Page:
In a POMDP, the agent faces uncertainty not only in the environment's dynamics but also in its observations. 

POMDPs find applications in various domains where decision-making must account for incomplete or noisy information, such as robotics, autonomous systems, natural language processing, and healthcare, among others. They provide a powerful framework for modeling and solving problems in uncertain environments.

Markov Decision Process Formulation

Formulating a Markov Decision Process (MDP) involves defining the key components and characteristics of the decision-making problem. Here's a step-by-step guide on how to formulate an MDP:

Step 1: Define the Components

Identify the core components of the problem:

  • States (S): Determine the set of possible states that represent different situations or configurations of the environment. States should encapsulate all relevant information about the system.

  • Actions (A): Specify the actions or decisions that the agent can take. Actions influence the state transitions and impact the system's behavior.

  • Rewards (R): Define the rewards associated with state-action pairs. Rewards represent the immediate desirability or cost of taking a specific action in a particular state.

  • Transitions (T): Describe the dynamics of the environment, specifying the probabilities of transitioning from one state to another based on the agent's actions.

Step 2: Define the Objective

Clearly articulate the objective or goal of the decision-making problem. Decide what the agent aims to achieve, whether it's maximizing cumulative rewards, minimizing costs, reaching a specific state, or another desired outcome.

Step 3: Ensure the Markov Property

Ensure that the problem satisfies the Markov property, which states that the future state (and rewards) depends only on the current state and action, regardless of the entire history of states and actions. This memoryless property simplifies modeling and computation.

Step 4: Formulate Policies

Introduce the concept of policies (denoted as π). Policies represent strategies or decision rules for the agent. A policy defines which action to take in each state. Policies can be deterministic (one action per state) or stochastic (a probability distribution over actions).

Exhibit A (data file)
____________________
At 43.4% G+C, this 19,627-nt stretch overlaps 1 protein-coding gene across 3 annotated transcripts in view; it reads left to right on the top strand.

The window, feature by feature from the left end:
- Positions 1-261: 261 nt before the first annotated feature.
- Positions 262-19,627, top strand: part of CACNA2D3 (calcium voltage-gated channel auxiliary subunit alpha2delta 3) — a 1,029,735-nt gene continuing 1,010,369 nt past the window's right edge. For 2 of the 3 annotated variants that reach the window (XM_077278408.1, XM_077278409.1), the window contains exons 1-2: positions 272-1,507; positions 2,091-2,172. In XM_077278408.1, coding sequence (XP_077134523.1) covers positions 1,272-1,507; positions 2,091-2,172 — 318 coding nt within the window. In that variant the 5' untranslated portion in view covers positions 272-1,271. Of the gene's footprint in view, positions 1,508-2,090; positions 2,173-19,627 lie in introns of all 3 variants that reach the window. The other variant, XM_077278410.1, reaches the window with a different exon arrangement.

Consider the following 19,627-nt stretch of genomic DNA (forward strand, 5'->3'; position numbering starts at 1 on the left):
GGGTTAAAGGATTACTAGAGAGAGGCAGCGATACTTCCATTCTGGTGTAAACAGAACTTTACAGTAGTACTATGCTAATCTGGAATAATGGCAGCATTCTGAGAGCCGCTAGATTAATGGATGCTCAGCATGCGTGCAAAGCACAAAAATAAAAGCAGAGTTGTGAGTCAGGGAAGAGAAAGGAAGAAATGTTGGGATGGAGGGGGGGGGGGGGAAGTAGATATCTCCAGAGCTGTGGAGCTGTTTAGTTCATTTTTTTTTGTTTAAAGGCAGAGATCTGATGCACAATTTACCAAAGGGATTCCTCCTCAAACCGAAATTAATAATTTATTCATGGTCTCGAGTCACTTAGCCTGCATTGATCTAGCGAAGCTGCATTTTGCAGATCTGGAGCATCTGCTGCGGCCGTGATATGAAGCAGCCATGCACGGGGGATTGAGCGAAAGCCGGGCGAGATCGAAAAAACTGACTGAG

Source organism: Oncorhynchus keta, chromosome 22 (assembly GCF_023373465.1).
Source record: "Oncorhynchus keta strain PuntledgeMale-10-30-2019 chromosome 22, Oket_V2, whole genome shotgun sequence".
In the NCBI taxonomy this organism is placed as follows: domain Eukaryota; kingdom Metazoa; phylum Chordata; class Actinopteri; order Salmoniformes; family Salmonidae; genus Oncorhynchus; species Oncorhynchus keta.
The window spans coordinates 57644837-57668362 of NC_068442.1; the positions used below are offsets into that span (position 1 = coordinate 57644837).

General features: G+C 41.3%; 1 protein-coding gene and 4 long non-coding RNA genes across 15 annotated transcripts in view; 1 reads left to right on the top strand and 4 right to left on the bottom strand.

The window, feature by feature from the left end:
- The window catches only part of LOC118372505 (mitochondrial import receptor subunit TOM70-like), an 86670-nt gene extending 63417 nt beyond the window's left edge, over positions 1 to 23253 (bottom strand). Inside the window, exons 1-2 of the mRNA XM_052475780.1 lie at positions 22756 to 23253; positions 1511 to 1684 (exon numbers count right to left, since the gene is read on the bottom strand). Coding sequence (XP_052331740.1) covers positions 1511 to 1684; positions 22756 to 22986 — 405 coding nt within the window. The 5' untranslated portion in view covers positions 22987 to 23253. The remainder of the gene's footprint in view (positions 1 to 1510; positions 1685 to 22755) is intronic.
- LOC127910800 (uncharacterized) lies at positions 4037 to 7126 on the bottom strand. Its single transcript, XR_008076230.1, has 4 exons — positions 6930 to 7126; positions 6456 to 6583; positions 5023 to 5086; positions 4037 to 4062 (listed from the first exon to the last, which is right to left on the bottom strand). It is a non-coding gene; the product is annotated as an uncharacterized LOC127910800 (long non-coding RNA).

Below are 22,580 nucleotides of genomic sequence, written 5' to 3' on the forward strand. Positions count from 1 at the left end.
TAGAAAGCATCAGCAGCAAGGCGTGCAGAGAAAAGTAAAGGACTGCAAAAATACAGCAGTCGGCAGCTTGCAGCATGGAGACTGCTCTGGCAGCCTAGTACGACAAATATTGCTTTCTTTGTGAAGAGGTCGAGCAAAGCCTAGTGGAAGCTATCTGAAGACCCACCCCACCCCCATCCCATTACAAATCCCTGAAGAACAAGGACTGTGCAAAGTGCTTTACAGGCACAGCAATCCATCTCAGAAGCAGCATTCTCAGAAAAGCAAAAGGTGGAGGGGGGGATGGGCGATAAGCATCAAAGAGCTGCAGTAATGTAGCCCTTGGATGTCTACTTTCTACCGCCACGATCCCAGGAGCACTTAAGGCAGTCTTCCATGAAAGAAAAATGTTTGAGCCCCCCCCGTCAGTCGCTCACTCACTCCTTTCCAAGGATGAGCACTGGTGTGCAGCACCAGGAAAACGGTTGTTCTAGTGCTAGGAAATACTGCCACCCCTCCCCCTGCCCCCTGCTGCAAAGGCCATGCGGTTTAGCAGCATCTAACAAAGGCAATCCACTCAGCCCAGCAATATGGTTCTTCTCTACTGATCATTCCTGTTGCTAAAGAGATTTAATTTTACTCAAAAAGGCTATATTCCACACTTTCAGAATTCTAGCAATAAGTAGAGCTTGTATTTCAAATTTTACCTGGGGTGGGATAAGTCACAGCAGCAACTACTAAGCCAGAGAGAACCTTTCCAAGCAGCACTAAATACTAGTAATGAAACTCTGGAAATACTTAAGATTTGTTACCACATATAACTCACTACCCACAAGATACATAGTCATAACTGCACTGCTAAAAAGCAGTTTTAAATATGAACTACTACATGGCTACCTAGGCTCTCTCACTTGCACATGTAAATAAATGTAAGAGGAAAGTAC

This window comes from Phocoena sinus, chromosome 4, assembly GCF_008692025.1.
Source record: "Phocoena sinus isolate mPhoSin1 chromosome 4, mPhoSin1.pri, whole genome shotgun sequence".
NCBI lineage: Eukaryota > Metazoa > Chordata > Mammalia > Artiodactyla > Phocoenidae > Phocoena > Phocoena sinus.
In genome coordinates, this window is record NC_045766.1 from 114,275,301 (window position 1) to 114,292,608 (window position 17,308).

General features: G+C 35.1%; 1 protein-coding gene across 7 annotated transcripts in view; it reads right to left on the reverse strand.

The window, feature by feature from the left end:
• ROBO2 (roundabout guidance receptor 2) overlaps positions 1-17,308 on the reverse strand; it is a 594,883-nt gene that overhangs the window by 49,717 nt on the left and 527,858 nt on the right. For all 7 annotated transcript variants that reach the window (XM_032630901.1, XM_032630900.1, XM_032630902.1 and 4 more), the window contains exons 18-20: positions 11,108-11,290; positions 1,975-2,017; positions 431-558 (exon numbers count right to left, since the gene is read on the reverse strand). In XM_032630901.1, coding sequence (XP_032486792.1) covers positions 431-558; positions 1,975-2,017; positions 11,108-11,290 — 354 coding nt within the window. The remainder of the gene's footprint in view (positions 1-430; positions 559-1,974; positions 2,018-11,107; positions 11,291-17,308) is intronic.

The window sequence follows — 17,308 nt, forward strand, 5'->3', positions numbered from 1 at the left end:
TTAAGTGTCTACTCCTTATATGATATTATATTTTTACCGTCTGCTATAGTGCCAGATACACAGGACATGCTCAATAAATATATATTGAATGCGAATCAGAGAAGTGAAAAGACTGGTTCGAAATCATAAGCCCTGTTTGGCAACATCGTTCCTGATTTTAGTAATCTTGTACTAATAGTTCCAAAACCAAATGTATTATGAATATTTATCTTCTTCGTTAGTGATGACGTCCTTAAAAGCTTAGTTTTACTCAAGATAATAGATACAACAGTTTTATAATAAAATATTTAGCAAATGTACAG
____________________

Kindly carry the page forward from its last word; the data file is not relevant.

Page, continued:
Step 5: Define the Objective Function

Define an objective function or criterion that quantifies the agent's goal. This could be the expected cumulative reward, which the agent aims to maximize over time.

Step 6: Solving the MDP

Depending on the complexity of the problem, select appropriate methods and algorithms to find an optimal policy (π*) that maximizes (or minimizes) the objective function. Common approaches include:

  • Dynamic Programming: Value iteration or policy iteration.

  • Monte Carlo methods: Estimate value functions through sampling.

  • Temporal Difference learning: Update value functions based on temporal differences.

  • Reinforcement Learning: Use deep reinforcement learning techniques for complex problems.

Step 7: Policy Execution

Once an optimal policy (or a good policy approximation) is found, it can be executed in the real system or environment, guiding the agent to make decisions that maximize its expected long-term rewards.

Step 8: Continuous Improvement

Implement a feedback loop to continuously update the policy as the agent interacts with the environment. This allows the agent to adapt to changing conditions and improve its decision-making over time.

Markov Decision Process Example

Let's consider a simple example of a Markov Decision Process (MDP) known as the "Frozen Lake" problem. This problem is often used to illustrate the basic concepts of MDPs and reinforcement learning.

Problem Description:

Imagine a frozen lake represented as a grid. The agent starts at the top-left corner and needs to reach the bottom-right corner while avoiding holes in the ice. The agent can take four possible actions at each grid cell: move up, move down, move left, or move right. The ice is slippery, so the agent may not always move in the intended direction.

Here are the key components of this MDP:

  • States (S): Each grid cell in the frozen lake represents a state. There are multiple states in the grid.

  • Actions (A): The agent can take four actions: "Up," "Down," "Left," and "Right."

  • Rewards (R): The agent receives a reward of +1 for reaching the goal (bottom-right corner) and a reward of -1 for falling into a hole. All other transitions have a reward of 0.

  • Transitions (T): Due to the slippery ice, transitions are probabilistic. If the agent chooses to move in a certain direction, there's a 0.7 probability that it will move in the intended direction and a 0.3 probability that it will move in a random direction.


The objective of the agent is to find an optimal policy (a strategy) that maximizes the expected cumulative reward while navigating from the start to the goal.


Let's look at a simplified 4x4 grid representing a portion of the frozen lake. In this grid, "S" represents the start, "G" represents the goal, "H" represents a hole, and "F" represents a safe frozen cell.

S  F  F  F

F  H  F  H

F  F  F  H

H  F  F  G

In this grid, the agent starts at "S" and needs to find a path to "G" while avoiding holes "H." The agent's actions are uncertain due to the slippery ice.